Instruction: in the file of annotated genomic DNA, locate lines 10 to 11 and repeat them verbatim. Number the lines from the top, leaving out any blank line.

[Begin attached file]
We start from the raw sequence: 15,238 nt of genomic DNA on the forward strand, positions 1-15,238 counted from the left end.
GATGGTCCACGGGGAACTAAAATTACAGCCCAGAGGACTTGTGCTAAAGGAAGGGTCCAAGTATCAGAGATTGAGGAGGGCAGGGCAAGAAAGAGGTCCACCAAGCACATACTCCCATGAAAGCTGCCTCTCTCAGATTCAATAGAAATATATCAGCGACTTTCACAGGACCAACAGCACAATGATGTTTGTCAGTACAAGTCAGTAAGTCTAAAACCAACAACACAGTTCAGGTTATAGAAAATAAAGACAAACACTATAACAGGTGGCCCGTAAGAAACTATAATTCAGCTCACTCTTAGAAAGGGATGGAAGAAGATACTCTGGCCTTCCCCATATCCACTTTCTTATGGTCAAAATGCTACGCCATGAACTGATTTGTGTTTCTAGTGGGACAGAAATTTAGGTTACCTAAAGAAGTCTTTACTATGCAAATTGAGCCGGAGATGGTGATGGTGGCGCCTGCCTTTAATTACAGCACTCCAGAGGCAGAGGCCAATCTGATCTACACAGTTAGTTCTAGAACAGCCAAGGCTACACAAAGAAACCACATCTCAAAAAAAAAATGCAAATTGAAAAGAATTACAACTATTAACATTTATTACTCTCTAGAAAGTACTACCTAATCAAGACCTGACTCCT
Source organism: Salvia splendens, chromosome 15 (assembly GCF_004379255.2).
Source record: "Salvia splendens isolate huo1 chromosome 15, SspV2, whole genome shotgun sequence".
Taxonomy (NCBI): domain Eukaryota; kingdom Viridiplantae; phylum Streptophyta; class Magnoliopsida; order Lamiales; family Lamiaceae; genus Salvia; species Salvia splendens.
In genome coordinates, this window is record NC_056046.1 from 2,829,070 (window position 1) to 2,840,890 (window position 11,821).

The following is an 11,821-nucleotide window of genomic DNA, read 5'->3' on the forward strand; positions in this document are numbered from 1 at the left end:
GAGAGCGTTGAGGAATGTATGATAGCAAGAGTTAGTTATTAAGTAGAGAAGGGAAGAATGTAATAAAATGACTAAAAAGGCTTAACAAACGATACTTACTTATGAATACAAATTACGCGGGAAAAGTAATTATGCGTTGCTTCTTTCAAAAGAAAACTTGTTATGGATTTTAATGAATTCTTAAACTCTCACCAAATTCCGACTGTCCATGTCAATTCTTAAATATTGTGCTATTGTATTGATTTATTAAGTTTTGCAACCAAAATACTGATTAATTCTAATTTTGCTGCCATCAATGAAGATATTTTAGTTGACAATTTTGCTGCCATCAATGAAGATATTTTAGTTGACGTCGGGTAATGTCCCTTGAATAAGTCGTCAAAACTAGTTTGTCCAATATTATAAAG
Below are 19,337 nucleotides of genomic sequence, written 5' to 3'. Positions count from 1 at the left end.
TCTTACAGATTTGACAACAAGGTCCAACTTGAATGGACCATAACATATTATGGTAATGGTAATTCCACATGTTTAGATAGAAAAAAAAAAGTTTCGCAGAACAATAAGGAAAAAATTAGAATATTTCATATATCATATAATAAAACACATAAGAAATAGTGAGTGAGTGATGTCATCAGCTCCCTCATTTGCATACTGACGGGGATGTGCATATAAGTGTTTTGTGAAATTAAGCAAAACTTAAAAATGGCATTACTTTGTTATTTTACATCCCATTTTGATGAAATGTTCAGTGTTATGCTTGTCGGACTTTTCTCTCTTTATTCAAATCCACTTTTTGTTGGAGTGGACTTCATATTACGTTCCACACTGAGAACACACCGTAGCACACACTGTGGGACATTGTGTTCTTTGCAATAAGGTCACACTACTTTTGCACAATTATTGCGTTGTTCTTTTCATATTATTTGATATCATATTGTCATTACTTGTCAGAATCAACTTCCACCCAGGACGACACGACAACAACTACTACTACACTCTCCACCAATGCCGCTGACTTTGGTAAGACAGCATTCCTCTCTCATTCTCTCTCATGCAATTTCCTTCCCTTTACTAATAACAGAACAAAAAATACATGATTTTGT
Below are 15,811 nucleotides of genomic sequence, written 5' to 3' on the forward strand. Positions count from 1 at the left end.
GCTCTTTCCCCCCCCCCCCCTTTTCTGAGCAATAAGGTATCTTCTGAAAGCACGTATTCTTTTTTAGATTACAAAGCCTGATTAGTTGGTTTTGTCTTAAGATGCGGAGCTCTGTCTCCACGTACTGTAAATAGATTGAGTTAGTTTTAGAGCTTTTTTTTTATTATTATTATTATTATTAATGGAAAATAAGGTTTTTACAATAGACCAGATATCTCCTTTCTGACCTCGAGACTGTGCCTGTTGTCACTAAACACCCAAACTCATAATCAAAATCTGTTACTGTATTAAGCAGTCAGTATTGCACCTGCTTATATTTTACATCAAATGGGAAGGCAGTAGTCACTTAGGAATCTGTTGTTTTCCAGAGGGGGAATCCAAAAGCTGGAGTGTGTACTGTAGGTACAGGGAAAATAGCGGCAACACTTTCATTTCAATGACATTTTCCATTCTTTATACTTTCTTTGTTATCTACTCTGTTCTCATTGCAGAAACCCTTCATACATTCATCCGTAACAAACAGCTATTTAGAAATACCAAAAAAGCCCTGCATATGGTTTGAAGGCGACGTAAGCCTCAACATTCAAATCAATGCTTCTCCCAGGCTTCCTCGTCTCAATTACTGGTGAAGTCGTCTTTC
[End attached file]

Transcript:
TCTTACAGATTTGACAACAAGGTCCAACTTGAATGGACCATAACATATTATGGTAATGGTAATTCCACATGTTTAGATAGAAAAAAAAAAGTTTCGCAGAACAATAAGGAAAAAATTAGAATATTTCATATATCATATAATAAAACACATAAGAAATAGTGAGTGAGTGATGTCATCAGCTCCCTCATTTGCATACTGACGGGGATGTGCATATAAGTGTTTTGTGAAATTAAGCAAAACTTAAAAATGGCATTACTTTGTTATTTTACATCCCATTTTGATGAAATGTTCAGTGTTATGCTTGTCGGACTTTTCTCTCTTTATTCAAATCCACTTTTTGTTGGAGTGGACTTCATATTACGTTCCACACTGAGAACACACCGTAGCACACACTGTGGGACATTGTGTTCTTTGCAATAAGGTCACACTACTTTTGCACAATTATTGCGTTGTTCTTTTCATATTATTTGATATCATATTGTCATTACTTGTCAGAATCAACTTCCACCCAGGACGACACGACAACAACTACTACTACACTCTCCACCAATGCCGCTGACTTTGGTAAGACAGCATTCCTCTCTCATTCTCTCTCATGCAATTTCCTTCCCTTTACTAATAACAGAACAAAAAATACATGATTTTGT
Below are 15,811 nucleotides of genomic sequence, written 5' to 3' on the forward strand. Positions count from 1 at the left end.